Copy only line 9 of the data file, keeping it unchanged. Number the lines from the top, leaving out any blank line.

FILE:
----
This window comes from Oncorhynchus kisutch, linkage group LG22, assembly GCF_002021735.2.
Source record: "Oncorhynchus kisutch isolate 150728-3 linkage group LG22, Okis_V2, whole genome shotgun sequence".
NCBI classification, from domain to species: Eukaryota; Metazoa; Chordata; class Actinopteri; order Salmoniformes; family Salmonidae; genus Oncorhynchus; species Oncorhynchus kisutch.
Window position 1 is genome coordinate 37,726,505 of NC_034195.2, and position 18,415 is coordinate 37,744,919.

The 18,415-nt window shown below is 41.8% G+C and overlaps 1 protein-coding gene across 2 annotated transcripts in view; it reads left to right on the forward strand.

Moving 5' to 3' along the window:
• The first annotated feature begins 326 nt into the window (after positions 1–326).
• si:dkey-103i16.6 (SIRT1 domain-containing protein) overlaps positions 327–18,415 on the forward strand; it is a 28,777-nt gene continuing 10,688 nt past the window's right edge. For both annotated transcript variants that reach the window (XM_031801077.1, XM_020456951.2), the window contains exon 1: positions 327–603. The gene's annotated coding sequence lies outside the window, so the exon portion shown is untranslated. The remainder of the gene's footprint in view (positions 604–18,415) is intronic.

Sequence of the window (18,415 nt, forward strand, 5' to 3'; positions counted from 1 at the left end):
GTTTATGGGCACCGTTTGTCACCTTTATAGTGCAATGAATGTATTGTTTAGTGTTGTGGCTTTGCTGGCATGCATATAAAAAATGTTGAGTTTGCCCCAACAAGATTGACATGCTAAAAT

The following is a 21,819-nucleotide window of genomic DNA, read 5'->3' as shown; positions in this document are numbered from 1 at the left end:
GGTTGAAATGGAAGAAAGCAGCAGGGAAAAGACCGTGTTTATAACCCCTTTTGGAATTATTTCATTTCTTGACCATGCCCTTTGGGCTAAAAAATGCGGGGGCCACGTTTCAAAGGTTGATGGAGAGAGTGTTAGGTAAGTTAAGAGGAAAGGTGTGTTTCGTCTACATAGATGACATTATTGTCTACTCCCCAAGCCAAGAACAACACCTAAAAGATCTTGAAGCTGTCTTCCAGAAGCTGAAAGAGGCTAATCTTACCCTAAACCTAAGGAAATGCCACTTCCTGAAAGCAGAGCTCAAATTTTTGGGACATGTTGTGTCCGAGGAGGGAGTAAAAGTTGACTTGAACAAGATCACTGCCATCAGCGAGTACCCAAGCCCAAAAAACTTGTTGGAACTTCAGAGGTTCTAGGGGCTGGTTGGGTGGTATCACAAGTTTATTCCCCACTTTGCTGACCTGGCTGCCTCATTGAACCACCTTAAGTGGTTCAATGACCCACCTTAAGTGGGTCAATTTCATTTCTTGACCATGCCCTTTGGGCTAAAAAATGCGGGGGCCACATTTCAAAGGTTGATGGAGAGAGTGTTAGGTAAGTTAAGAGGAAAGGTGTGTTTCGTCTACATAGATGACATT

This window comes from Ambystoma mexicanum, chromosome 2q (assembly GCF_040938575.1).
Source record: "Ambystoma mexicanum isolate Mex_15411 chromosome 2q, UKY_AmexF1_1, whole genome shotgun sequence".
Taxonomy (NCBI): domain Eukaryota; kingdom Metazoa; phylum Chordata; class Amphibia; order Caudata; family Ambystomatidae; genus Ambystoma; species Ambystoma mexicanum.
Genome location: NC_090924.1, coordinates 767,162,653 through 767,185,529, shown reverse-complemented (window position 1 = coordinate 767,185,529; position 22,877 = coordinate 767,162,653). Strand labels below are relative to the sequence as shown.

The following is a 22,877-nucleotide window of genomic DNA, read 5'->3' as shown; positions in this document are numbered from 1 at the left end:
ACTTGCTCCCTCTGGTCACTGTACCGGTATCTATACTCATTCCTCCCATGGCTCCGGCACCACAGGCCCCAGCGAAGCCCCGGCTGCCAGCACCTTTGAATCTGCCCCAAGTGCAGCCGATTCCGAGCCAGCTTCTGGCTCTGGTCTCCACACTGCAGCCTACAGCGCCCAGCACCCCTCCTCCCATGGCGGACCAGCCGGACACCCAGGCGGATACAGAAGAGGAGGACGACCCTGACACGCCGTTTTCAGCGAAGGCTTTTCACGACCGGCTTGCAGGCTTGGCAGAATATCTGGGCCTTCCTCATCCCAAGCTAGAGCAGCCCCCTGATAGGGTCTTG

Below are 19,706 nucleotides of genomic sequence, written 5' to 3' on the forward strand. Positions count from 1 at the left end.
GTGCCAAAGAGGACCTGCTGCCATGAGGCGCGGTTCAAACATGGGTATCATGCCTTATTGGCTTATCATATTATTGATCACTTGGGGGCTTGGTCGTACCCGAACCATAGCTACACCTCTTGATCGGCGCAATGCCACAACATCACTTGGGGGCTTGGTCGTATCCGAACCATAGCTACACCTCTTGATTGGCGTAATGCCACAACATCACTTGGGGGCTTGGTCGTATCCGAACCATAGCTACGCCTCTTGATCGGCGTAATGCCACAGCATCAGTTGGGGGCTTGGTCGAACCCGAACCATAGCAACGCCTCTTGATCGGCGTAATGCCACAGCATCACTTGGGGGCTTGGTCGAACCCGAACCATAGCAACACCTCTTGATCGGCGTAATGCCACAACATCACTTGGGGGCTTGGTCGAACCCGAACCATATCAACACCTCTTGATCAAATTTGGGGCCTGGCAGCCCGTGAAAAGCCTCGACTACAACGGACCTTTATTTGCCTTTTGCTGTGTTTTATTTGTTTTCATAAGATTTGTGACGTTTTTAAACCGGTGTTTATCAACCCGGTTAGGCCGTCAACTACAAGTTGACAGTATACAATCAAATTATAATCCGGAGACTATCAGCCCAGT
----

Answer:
Sequence of the window (18,415 nt, forward strand, 5' to 3'; positions counted from 1 at the left end):